Securities Regulation Daily CBS stockholder may inspect books ahead of Viacom merger
Monday, December 2, 2019

CBS stockholder may inspect books ahead of Viacom merger

By Anne Sherry, J.D.

The stockholder sought CBS’s books and records to potentially seek to enjoin the closing of the merger between CBS and Viacom.

An institutional shareholder of CBS won the right to inspect some of the company’s books and records before its merger with Viacom closes. The Delaware Court of Chancery found that the pension fund had demonstrated a credible basis to infer wrongdoing on the part of Shari Redstone as a conflicted controller, establishing a proper purpose for the DGCL Section 220 inspection. However, not all the requested documents were necessary to fulfill that purpose (Bucks County Employees Retirement Fund v. CBS Corporation, November 25, 2019, Slights, J.).

The court expedited its decision in light of the merger’s anticipated closing this week. However, it made clear in a footnote that it does not mean for the process the plaintiff used to become a template for other stockholders in pre-closing challenges. Whether the plaintiff’s strategy is conducive to a proper review of the transaction "very much remains to be seen."

One "proper purpose" of a Section 220 inspection demand is to investigate mismanagement or wrongdoing. The pension fund’s theory of wrongdoing pertained to Shari Redstone’s status as the effective controller of both CBS and Viacom through her control of National Amusements, Inc. According to this theory, Redstone’s years-long pursuit of a merger between the two companies—essentially a bailout of Viacom using CBS’s resources—culminated in an unfair merger process and a merger with no economic justification.

The court agreed that the plaintiff had demonstrated a "credible basis," which is the lowest burden of proof under Delaware law, requiring only the presentation of some evidence of wrongdoing. The fund appealed to the fact that the CBS board went to great lengths last year to try to prevent Redstone from forcing a merger that was not materially different than the one it has since approved, under new leadership that is allegedly beholden to Redstone. The plaintiff also pointed to CBS’s public filings and other documents that suggest Redstone pushed for a merger at a February 22 Nominations and Governance meeting. CBS’s Chief Legal Officer, Lawrence Tu, resigned abruptly immediately after this meeting, perhaps in response to wrongdoing he witnessed, the plaintiff posited.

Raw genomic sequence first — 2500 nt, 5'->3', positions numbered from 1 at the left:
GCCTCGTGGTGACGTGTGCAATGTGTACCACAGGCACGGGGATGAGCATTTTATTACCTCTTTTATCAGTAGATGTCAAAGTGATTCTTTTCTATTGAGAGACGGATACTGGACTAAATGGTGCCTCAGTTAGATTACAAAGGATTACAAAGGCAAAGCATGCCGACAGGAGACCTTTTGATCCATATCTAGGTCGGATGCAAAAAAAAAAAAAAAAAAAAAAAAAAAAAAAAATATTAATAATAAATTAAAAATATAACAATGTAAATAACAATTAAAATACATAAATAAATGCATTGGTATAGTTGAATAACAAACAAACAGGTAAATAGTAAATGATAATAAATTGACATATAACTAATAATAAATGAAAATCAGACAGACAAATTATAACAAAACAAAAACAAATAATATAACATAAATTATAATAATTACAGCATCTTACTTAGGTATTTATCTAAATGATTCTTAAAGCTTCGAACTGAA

CBS countered that the evidence demonstrated its process was sound and that there was no evidence that Redstone controlled either the process or the decisionmakers. However, the plaintiff met its burden of showing some evidence. By declining to give unaffiliated stockholders a vote on the merger, CBS passed up the opportunity for business judgment deference under the MFW framework, a decision that can look suspicious in the Section 220 context. While the failure to follow the MFW road map would not be a credible basis to suspect wrongdoing by itself, it can contribute to a credible basis. Additional factors in the court’s eyes were the suggestion that the current merger terms are not materially improved from those the board rejected in 2018, the possibility of a nonratable benefit to Redstone, Redstone’s presence at the Nominations and Governance meeting when she is not a member of that committee, the CEO’s change of heart on the merger coincident with a more generous compensation package, and Tu’s abrupt resignation.

Nevertheless, the court did not give the investor every document it requested. Certain documents pertaining to a 2018 meting where new directors were added were unnecessary to the plaintiff’s purpose, and documents pertaining to the independence of CBS directors were unlikely to provide information that the plaintiff would not already have from conflict questionnaires. Similarly, it was unclear why expert reports would provide useful information when the plaintiff already has substantial information from prior litigation. The court also denied a broad request for electronic communications, which was more appropriate for discovery in a plenary action.

The case is No. 2019-0820-JRS.

Attorneys: Michael Hanrahan (Prickett, Jones & Elliott, P.A.) for Bucks County Employees Retirement Fund. Elena C. Norman (Young Conaway Stargatt & Taylor, LLP) for CBS Corporation.

Companies: Bucks County Employees Retirement Fund; CBS Corporation

MainStory: TopStory CorporateGovernance CorpGovNews GCNNews MergersAcquisitions DelawareNews

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